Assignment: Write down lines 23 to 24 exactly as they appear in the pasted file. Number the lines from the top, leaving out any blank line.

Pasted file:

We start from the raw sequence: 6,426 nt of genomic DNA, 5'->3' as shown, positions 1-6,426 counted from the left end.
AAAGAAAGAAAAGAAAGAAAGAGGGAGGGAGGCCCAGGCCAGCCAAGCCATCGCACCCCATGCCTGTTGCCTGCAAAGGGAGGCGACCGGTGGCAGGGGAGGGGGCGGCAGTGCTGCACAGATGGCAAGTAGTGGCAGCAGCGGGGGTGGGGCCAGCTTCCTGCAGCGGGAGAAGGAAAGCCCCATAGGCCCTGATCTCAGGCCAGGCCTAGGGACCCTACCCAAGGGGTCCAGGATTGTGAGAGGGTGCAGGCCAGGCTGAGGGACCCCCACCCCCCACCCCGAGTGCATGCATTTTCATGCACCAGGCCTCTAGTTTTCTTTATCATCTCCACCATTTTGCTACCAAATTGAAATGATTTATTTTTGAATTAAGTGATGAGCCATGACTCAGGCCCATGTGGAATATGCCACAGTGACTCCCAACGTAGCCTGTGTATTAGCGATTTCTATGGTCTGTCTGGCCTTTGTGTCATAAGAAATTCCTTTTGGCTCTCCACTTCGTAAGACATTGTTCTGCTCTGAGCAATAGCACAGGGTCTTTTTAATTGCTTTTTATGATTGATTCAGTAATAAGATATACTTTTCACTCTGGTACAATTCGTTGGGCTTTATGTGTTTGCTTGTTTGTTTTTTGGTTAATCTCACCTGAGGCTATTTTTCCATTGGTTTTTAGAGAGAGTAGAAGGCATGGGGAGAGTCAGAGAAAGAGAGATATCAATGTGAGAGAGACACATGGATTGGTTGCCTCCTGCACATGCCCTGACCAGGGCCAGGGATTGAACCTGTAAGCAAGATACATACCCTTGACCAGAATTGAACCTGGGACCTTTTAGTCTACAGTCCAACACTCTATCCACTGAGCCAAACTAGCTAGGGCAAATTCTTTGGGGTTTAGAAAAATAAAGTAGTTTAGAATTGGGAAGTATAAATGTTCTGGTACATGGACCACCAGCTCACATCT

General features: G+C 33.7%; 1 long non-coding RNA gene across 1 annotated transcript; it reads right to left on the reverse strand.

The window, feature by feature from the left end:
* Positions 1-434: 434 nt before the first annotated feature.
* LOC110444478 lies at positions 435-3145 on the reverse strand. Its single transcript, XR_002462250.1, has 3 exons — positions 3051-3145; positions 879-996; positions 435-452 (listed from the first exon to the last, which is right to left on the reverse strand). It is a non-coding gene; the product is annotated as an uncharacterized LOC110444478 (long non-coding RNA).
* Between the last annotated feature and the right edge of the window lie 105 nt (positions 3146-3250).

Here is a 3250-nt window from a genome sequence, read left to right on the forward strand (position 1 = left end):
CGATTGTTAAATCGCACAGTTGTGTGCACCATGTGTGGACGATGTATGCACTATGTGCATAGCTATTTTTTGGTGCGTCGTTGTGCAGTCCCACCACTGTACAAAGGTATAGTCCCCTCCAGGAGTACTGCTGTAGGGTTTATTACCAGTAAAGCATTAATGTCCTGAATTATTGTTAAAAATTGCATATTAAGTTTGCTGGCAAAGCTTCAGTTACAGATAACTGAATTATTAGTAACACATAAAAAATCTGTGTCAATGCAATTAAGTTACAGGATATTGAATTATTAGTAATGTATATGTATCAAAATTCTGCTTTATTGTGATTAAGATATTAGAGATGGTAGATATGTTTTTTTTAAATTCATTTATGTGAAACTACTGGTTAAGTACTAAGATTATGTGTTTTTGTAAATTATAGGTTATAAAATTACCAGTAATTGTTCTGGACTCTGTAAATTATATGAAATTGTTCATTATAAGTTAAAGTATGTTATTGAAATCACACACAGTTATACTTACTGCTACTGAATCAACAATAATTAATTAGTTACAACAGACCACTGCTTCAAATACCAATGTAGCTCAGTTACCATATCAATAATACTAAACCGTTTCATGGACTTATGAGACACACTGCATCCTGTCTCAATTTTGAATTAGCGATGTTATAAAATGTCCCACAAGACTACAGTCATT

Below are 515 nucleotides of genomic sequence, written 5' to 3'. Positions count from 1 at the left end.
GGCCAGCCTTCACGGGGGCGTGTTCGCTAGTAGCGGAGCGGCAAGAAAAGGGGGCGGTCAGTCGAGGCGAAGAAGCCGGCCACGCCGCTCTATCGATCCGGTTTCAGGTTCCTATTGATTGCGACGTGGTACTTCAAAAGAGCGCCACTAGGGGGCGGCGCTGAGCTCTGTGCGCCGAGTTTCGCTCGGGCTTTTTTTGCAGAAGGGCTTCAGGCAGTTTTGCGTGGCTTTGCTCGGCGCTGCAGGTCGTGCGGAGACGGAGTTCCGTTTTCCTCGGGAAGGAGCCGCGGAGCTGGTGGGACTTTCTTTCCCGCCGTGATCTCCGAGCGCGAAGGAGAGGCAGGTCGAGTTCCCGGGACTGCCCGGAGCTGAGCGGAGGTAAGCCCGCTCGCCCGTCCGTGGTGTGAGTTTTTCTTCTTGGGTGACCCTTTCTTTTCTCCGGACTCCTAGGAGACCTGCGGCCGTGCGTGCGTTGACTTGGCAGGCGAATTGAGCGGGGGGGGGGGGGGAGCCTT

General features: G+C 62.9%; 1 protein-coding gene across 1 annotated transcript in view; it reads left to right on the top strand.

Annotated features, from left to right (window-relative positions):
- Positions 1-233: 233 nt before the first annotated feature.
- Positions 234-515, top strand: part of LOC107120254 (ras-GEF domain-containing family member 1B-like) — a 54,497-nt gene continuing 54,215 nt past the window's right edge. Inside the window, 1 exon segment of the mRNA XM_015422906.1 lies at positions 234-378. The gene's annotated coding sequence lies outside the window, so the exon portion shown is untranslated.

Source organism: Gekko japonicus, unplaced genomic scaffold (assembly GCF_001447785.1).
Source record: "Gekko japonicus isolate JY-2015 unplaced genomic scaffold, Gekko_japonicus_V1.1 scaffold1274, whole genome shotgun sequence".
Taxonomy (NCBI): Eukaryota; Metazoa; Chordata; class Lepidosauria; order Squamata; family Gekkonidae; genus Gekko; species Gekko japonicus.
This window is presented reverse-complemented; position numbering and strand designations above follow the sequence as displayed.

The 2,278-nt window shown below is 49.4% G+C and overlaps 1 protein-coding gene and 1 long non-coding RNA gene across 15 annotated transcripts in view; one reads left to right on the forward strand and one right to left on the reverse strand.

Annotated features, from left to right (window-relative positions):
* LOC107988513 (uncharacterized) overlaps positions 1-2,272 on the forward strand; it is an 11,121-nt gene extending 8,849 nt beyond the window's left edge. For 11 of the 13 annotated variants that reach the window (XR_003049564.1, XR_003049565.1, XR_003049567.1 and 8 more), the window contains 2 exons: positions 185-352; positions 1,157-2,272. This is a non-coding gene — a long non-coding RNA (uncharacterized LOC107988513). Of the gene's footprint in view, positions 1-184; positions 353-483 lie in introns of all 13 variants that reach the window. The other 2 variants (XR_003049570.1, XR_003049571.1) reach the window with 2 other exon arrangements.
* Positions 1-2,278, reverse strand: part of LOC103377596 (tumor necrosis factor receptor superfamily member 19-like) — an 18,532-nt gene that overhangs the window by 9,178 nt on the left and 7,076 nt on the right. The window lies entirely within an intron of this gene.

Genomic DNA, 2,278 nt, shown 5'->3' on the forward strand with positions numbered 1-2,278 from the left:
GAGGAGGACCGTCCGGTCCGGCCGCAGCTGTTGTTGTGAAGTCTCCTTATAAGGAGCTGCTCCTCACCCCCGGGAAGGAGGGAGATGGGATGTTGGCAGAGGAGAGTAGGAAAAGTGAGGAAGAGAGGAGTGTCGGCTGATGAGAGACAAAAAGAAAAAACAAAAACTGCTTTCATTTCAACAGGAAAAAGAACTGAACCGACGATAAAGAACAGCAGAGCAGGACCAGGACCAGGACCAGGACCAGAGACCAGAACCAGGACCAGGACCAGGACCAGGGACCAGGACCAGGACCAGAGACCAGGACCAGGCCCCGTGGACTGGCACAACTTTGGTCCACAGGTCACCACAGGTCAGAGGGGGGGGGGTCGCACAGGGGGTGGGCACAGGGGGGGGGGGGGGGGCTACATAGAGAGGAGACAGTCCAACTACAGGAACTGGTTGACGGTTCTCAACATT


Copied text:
* Positions 1-2,278, reverse strand: part of LOC103377596 (tumor necrosis factor receptor superfamily member 19-like) — an 18,532-nt gene that overhangs the window by 9,178 nt on the left and 7,076 nt on the right. The window lies entirely within an intron of this gene.

Genomic DNA, 2,278 nt, shown 5'->3' on the forward strand with positions numbered 1-2,278 from the left: